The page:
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Working together while working from home: Key considerations for technology and other commercial services agreements

Author(s): Wendy Gross, Matthew Wanford, Christine Jackson

Apr 23, 2020

For further information on the changes below or other technology matters, please contact one of the authors above or any member of our Technology Group.

Since the beginning of the COVID-19 pandemic, we have watched (and worked with) our clients as they transition to the current reality of physical distancing and working from home (and, of course, made this transition ourselves). The consensus now seems to be that we have reached an equilibrium in this new (though temporary) normal, and while urgent COVID-19-related emergencies continue to arise, the focus is now on returning, to the greatest extent possible, to business as usual.

For customers and suppliers of technology or other products or services, this means getting back to negotiating agreements for the purchase and supply of these products or services. Negotiating in the current circumstances, however, presents challenges and unique issues that should not be overlooked, and that may well not be adequately addressed by an organization’s standard provisions or risk management framework. This is further compounded by the constant change that we are experiencing in many aspects of the business environment which, in large part, is outside of both the customer’s and the supplier’s control. Though we all anticipate an eventual return to business as usual (or perhaps a modified version of the pre-pandemic universe), exactly when this will occur, and what the transition back will look like, are currently unknown. While long-term technology or other services agreements typically include mechanisms to address change over the life of the relationship, it is unlikely that these mechanisms will be sufficient to fully address the unique situations that face businesses right now.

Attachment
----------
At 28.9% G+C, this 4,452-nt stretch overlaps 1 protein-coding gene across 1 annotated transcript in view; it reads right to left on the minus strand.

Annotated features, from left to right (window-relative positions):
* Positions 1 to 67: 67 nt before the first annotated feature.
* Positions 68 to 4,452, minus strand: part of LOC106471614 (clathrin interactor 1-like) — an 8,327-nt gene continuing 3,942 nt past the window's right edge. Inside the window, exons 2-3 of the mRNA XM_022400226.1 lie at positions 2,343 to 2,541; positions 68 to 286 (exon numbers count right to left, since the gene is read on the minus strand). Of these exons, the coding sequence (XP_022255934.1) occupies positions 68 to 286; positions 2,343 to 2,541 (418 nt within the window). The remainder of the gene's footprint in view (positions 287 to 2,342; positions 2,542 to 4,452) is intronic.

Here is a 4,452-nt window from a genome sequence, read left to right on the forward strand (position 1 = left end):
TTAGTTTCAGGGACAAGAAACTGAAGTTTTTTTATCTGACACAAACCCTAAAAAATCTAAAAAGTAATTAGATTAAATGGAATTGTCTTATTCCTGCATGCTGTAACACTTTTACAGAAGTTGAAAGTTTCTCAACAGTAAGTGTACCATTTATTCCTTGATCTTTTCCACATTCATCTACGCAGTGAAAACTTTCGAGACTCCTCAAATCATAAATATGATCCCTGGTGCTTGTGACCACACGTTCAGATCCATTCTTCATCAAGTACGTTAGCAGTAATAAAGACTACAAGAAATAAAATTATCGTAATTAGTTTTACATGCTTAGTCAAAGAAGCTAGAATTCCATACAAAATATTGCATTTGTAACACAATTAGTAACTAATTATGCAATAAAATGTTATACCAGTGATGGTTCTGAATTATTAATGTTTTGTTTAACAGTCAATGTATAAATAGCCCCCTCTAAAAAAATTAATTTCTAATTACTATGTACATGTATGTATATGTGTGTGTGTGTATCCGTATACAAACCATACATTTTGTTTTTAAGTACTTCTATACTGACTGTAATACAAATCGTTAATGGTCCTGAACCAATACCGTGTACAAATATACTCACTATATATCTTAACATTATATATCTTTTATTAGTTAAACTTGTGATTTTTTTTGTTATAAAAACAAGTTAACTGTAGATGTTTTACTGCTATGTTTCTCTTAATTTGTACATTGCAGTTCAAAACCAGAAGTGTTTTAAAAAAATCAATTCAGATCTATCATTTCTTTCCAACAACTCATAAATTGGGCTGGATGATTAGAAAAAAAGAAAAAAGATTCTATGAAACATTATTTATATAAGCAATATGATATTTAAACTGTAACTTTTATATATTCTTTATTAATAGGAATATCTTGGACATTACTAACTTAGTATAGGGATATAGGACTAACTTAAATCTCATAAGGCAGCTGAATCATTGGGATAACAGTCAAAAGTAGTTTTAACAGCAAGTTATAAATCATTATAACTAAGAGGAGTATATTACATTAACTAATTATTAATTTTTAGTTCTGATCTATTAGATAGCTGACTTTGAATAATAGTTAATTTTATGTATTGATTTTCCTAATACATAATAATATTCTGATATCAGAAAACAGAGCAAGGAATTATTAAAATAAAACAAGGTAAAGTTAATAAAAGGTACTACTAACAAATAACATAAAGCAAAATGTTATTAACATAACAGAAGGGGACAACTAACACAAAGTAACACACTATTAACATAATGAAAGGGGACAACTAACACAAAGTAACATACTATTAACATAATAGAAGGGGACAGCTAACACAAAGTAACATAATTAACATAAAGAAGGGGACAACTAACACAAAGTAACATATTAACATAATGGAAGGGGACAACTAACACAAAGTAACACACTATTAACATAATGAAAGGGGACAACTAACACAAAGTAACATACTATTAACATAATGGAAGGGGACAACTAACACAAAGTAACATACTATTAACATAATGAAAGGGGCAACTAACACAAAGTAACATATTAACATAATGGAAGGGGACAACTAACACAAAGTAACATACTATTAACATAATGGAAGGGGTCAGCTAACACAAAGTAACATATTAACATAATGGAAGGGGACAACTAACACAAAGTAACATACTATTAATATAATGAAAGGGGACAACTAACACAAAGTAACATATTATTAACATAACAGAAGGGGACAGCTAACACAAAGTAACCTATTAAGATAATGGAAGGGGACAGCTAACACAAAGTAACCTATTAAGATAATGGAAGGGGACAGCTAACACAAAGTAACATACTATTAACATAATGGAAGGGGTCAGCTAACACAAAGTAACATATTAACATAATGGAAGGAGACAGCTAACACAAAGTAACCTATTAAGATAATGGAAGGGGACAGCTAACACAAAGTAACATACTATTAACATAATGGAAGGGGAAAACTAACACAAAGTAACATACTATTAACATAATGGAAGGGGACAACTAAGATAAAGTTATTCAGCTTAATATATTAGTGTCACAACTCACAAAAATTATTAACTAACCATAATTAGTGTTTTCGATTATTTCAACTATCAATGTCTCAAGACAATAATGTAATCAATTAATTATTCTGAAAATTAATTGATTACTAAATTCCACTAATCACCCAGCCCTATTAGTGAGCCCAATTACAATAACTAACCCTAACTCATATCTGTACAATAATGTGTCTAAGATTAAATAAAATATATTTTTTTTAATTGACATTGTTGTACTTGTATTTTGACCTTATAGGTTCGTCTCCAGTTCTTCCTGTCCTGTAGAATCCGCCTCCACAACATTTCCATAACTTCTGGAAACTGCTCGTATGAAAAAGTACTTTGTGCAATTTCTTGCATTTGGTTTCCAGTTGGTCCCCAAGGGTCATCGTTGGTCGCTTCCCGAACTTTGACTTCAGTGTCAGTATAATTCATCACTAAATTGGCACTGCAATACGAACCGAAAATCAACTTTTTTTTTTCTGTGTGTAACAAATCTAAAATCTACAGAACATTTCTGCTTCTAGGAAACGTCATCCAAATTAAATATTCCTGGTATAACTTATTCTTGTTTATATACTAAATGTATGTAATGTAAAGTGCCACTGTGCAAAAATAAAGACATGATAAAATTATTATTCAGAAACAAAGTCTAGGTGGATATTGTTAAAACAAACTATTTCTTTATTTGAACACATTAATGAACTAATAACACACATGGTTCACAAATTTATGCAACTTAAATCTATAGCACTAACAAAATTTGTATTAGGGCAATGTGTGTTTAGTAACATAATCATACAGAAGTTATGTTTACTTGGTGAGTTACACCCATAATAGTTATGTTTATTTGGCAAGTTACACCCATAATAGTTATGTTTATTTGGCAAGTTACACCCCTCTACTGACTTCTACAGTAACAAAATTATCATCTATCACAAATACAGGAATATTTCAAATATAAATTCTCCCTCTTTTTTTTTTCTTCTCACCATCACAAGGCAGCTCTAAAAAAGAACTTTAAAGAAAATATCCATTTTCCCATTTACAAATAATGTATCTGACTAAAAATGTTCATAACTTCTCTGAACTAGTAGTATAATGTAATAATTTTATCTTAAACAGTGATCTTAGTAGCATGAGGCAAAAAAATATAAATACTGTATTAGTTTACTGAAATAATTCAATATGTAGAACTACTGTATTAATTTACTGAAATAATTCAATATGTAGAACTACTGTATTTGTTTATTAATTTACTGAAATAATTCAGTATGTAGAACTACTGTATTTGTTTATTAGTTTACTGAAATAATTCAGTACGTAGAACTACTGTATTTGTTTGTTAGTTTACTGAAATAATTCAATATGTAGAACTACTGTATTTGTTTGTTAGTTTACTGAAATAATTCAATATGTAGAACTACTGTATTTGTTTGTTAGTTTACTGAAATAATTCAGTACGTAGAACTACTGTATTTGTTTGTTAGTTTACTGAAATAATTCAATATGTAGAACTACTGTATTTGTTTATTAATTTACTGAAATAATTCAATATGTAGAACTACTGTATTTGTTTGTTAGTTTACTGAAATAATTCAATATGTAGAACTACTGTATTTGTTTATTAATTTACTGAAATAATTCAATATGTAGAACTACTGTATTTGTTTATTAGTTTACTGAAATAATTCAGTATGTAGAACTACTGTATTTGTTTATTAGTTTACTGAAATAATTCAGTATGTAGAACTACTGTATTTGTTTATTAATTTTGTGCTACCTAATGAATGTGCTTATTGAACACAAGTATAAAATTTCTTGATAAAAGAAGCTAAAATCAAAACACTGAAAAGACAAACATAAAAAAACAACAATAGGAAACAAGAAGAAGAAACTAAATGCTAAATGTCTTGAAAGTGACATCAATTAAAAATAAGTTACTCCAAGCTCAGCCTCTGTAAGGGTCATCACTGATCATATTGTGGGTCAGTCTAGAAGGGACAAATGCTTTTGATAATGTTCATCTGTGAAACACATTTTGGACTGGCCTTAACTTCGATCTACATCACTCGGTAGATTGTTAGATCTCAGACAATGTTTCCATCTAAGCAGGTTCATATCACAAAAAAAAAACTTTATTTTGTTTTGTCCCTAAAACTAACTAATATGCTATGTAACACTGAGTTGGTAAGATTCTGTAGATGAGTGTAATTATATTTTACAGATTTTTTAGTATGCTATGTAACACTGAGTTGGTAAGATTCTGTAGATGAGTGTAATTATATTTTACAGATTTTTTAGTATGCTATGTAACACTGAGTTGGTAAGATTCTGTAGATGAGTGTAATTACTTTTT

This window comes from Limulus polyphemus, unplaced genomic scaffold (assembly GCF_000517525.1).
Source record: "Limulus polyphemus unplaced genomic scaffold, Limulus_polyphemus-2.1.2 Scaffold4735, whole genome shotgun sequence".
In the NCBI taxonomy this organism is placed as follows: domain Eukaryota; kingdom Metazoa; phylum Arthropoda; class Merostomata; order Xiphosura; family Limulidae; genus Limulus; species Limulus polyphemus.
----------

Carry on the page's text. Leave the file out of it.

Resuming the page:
Key themes: What Osler is seeing

Not surprisingly, price is becoming a critical issue. Operating costs have risen, and many suppliers are looking to pass these on to customers. Equally unsurprisingly, most customers do not agree. Current economic impacts and the uncertainty of the path forward are making planning very difficult. In some cases, this may lead to a rethinking of basic economic models as well as the pricing itself.